When the COVID-19 pandemic began in 2019, alternatives to in-person doctor visits became necessary. Many in-person visits were moved to telehealth. In fact, a previous Parkinson’s Foundation survey found that telehealth use increased from 10% prior to the pandemic to 64% during the pandemic among people with Parkinson’s disease (PD). However, little is known about the attitudes of people towards telehealth.
To better understand the attitudes of people living with PD on telehealth use and satisfaction, the Parkinson’s Foundation and Columbia University Parkinson’s Disease Center of Excellence administered a survey. The survey was titled: Attitudes towards telehealth services among people living with Parkinson’s disease: a survey study.
This survey is important as it helps to understand the use of telehealth and quality among the PD community.
The survey was sent to 16,026 email addresses from the Parkinson’s Foundation and Columbia University Parkinson’s Disease Center of Excellence mailing lists. There were 944 complete survey respondents.
The average age for respondents was 71.5 years old, and the average time they have lived with Parkinson’s is seven years.
Experiences with Using Telehealth
Of the 944 completed survey responses:
- 90% of participants were aware of telehealth
- 83% used it at least once
- In the last 12 months, respondents reported using in-person visits most frequently
Experiences with Telehealth Satisfaction
Overall, people with PD were equally satisfied with most services via telehealth in comparison to in-person visits. Of those who had a positive telehealth experience:
- The highest telehealth satisfaction was for speech and language pathology appointments (79%) and mental health appointments (70%)
- The biggest reasons for telehealth satisfaction: reduced travel time (46%), ease and convenience (22%), and the option for follow-up appointments (19%)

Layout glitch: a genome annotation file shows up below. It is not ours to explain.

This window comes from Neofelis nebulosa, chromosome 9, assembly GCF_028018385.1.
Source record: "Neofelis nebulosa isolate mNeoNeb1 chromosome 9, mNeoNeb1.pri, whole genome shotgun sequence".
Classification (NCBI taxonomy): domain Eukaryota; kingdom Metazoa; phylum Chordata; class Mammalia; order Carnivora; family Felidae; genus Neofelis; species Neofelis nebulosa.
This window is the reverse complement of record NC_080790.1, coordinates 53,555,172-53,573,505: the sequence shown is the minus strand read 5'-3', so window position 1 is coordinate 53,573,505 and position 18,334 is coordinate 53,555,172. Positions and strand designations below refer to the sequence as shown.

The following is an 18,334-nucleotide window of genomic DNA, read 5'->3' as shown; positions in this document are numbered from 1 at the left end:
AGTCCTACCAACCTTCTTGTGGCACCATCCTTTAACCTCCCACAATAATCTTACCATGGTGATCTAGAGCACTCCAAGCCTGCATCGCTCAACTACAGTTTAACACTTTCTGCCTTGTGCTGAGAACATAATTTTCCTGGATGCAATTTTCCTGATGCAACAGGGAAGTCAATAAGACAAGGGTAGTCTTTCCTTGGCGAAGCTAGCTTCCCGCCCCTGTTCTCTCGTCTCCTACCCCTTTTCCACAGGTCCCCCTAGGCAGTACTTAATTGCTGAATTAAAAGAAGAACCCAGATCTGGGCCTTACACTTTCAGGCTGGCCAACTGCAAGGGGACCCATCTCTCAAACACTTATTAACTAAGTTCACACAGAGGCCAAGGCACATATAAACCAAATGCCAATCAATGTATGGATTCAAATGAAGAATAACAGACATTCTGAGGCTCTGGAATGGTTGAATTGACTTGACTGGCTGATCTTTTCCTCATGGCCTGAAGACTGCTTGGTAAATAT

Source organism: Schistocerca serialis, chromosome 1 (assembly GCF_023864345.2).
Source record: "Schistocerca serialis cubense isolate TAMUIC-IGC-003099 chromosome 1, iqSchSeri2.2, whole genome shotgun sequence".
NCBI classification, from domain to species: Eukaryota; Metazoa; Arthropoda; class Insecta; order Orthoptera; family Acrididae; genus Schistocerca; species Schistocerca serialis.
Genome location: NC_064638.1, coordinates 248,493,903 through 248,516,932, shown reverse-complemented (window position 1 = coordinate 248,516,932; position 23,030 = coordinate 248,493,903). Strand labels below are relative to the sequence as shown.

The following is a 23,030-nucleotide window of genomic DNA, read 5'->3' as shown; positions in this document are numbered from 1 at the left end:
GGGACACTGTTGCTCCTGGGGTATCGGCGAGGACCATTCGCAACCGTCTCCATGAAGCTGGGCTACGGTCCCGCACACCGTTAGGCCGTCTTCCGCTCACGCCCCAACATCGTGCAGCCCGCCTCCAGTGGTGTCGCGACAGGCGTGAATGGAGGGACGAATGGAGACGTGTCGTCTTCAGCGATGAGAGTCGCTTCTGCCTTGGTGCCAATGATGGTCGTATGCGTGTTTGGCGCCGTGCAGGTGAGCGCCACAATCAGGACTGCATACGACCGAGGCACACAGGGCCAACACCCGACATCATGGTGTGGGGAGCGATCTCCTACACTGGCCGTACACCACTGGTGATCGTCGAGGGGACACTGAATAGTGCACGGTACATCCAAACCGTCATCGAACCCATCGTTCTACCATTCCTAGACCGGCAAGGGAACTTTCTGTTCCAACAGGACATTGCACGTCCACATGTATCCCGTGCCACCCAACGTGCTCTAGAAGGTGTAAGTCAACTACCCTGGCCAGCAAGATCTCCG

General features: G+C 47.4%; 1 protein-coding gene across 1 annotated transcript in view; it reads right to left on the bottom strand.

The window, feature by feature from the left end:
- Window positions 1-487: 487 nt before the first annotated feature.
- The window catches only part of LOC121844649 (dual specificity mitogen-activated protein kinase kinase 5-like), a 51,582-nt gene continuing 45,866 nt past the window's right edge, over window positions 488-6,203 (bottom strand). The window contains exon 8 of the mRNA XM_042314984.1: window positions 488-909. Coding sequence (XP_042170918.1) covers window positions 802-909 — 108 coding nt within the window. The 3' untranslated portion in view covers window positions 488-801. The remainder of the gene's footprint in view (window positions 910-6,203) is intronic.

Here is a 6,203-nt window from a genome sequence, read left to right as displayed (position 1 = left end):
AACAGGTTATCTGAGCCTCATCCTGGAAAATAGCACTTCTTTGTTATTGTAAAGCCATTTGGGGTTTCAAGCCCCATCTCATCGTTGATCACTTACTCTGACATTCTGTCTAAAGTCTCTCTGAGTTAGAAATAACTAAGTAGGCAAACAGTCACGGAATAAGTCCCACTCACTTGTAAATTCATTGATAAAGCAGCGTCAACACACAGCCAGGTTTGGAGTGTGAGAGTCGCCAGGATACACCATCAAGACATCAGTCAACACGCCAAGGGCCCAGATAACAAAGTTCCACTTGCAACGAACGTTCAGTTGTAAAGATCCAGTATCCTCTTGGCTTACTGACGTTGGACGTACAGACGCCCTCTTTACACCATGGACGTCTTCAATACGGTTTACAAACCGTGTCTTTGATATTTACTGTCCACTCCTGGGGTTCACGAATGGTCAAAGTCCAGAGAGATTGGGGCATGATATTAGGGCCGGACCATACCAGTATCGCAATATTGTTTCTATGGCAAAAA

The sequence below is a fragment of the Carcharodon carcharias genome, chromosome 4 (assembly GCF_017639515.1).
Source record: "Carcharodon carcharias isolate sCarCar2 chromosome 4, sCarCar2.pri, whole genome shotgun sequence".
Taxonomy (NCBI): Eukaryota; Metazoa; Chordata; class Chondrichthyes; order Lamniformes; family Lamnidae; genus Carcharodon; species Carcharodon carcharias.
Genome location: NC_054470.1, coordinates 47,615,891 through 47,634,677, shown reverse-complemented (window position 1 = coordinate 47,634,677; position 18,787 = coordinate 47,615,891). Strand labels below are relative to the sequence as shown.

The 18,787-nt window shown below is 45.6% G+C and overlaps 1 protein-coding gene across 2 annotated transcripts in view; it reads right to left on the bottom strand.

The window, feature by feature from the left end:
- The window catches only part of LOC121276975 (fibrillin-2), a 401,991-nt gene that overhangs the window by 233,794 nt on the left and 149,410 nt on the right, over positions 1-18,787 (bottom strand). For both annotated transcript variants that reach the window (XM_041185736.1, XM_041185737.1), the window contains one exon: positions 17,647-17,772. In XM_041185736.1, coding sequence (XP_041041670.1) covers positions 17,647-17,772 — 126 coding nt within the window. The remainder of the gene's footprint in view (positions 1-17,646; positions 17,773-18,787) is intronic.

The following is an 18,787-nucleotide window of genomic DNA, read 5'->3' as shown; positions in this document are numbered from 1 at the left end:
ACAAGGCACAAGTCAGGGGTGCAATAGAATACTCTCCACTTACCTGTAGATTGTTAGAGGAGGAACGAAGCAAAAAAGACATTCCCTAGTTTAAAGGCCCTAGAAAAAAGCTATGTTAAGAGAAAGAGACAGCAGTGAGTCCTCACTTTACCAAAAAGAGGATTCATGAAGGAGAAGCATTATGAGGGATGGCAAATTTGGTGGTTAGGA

The top reasons people preferred in-person visits include:
- Health care professionals could notice symptom changes better in-person
- Appointments were more thorough (20%)
- Important of sight and touch in a physical examination (20%)
“It is difficult for my doctor to really see my gait, movement responses etc. when I am not there in person,” one survey participant said.
Experiences with Telehealth Quality
The quality between telehealth and in-person visits was similar. It seems that visits that require a physical exam were more preferrable to be in-person. However, people with PD expressed that telehealth saved time, reduced travel, was convenient, and a good option for follow-up appointments. Overall, people with PD saw telehealth video visits to offer the same quality of care as in-person visits.
Telehealth satisfaction and use is perceived be a good alternative to in-person visits among people living with PD.
- Telehealth may help alleviate patient burden, especially by reducing travel with decreased mobility.
- While most type of provider visits were equally satisfactory in-person vs over telehealth, speech language and pathology and mental health visits were preferred via telehealth.
- Among the participants, appointments that required physical examinations were preferred to be in-person.
- Telehealth should remain an option in the future.
The Parkinson’s Foundation believes in empowering the Parkinson’s community through education. Learn more about telehealth and PD with the below Parkinson’s Foundation resources:
- Telemedicine and Parkinson's
- How to Prepare for a Telemedicine Appointment
- Parkinson’s Foundation Surveys
Feeney, M. P. et al. The impact of COVID-19 and social distancing on people with Parkinson’s disease: a survey study. NPJ Park. Dis. 7, 10 (2021).